The Okinawan Town with Dozens of Santas
Christmas in Japan is a relatively low-key event compared to in the West. Although it's common for many businesses to put up trees and lights to boost holiday commerce, Christmas does not have national holiday status and it tends to be overshadowed by other events such as December night illuminations (see: Arashiyama Hanatouro) and New Year's holidays. The extent of celebrations for many families is to observe Christmas Eve with a Christmas cake and a bucket of KFC. A 1970s "Kentucky for Christmas" campaign is to thank for that fast food oddity.
There is, however, at least one town in Okinawa where Christmas is celebrated with gusto, and some of the decorations remain up year-round. The town of Chatan is home to Mihama American Village, a large entertainment complex featuring food, shopping, and – come December – plentiful installations of lights and Santas.
Mihama American Village
I had reservations about visiting Mihama American Village. When I'm in Japan, I want to see Japan. Rail transport in Okinawa is limited though, and the next best option was a Jumbo Tours bus that happened to include a stop at the entertainment complex in its itinerary. Since the stop was non-negotiable, I set my expectations low and came expecting to find a tourist trap. As expectations go, there were no surprises. A large Ferris wheel and a smorgasbord of tacky tourist shops greeted me upon arrival. I'm not sure what the Statue of Liberty, Santa, and a scantily-clad female pirate have in common, but you can find that welcoming combo at the American Depot building in the center of the complex.
Whenever I'm asked how I'd define American culture, I usually struggle to put it into words. However, seeing an extravagant American-themed entertainment complex contrasted by a country that prides itself on art and aesthetic does give me some ideas for adjectives. I especially want to use the word kitschy. To be fair, American Village is a stereotypical perception of America for tourists, but it's still amusing to see how my country is perceived by others.
It's not surprising to find an American-themed district in Chatan. About half of the land area of the town is covered in United States military bases, and many service members and their families live in the area. Some of them work in or frequent American Village.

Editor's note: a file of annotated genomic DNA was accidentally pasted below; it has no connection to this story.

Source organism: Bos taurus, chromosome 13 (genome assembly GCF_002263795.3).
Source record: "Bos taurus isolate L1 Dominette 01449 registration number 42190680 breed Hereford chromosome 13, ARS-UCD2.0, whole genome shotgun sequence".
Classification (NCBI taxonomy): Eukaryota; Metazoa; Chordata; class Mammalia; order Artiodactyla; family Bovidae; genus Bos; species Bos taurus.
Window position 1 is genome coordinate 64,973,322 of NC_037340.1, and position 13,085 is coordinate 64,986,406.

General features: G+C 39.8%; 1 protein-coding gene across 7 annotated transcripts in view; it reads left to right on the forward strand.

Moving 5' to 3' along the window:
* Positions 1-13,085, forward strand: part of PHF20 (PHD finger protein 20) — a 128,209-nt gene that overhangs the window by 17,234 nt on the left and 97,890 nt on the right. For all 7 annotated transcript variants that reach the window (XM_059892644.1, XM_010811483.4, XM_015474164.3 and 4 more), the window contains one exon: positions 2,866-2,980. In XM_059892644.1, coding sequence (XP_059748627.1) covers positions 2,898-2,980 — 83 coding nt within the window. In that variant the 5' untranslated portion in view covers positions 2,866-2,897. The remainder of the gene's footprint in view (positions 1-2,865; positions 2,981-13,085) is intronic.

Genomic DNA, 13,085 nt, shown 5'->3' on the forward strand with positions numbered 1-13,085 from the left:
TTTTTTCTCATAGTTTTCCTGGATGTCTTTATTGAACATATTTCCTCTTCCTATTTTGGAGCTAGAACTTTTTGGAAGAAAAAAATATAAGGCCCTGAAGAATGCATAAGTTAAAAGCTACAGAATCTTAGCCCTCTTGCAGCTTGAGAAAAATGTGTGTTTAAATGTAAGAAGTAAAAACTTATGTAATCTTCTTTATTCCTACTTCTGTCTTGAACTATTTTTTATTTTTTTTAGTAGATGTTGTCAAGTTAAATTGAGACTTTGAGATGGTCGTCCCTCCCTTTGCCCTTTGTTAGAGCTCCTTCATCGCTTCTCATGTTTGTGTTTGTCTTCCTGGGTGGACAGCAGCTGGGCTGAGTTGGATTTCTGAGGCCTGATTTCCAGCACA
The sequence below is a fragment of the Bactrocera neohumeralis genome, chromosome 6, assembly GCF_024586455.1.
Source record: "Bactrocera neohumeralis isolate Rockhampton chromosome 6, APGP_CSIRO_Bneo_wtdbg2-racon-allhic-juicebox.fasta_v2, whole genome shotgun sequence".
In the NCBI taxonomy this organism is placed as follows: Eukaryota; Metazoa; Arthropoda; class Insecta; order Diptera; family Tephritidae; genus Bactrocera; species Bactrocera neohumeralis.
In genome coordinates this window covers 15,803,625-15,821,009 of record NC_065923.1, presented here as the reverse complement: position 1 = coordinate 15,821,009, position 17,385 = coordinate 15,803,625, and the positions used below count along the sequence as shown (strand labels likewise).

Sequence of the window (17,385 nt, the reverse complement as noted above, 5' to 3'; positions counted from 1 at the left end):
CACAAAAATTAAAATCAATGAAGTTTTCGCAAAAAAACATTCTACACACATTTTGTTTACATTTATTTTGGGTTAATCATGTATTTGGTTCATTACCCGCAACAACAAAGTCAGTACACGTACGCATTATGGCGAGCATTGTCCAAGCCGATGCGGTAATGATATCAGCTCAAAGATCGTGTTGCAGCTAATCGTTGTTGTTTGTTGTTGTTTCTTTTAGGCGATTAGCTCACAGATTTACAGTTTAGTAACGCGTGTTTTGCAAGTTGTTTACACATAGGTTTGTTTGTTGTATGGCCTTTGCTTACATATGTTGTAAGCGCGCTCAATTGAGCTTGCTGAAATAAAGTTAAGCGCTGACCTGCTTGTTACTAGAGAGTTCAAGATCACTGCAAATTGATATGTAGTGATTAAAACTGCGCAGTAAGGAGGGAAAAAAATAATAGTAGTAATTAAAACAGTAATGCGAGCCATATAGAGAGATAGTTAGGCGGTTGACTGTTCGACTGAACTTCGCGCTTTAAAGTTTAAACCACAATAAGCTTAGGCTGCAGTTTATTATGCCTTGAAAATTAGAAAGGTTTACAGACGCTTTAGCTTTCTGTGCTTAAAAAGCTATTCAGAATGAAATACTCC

In addition to restaurants, cafés, bars, and shopping, the complex hosts a live music venue with nightly performances, a movie theater, a bowling alley, an art gallery, and a huge Sega arcade with classic games like Time Crisis.
I wouldn't normally spend a lot of time at a place like this. In fact, I intended to pass the time eating dinner until the bus was ready to leave, but the lure of twinkling lights drew me in. During the Christmas season the whole American Village area is decked out with lights, Santas, elves, reindeer, snowmen, toy soldiers, and gingerbread men. It's a bit of an assault on the eyes at first, but as I began looking through the area, the atmosphere slowly won me over.
Santa Claus is a recurring sight throughout the Village. The jolly old man can be seen coming down a chimney, playing a banjo, fixing toys, chugging ale, serving up cake, reading books, and riding various vehicles in the form of sleighs, cars, and planes. I tried to keep a rough count of just how many Santas are packed into the place, but I lost count around one hundred.
There are, of course, many Christmas trees throughout the area as well. Some are traditional, while others are themed after the shop they decorate, such as a beer bottle tree by the bar and a jeans tree in the apparel shop.
The west side of the area facing the ocean contains a multi-story building that features a shop called Christmas Land. It sells festive decorations and ornaments year-round that have been imported from Germany, Finland, and other parts of Europe. There's a few levels to the building, and the upper floor has a nice view of the ocean.
Many of the shops and restaurants close at 9PM, but the Christmas lights remain on until about midnight, so the sights can still be enjoyed in the after hours.
Mihama American Village can be reached in about 40 minutes via bus number 28, 29, or 120 from the Naha Bus Terminal. The closest nearby stops are Gun Byouin-mae and Kuwae, which are only several minutes away by foot. By car it's about 30 minutes via National Route 58. There is free parking on the premises.
I don't think I would go out of my way to pay the area a visit, even during Christmas, but as the last stop on my Jumbo Tours itinerary I thought it wasn't bad. It's probably the most decorated place I've come across in Japan during Christmas.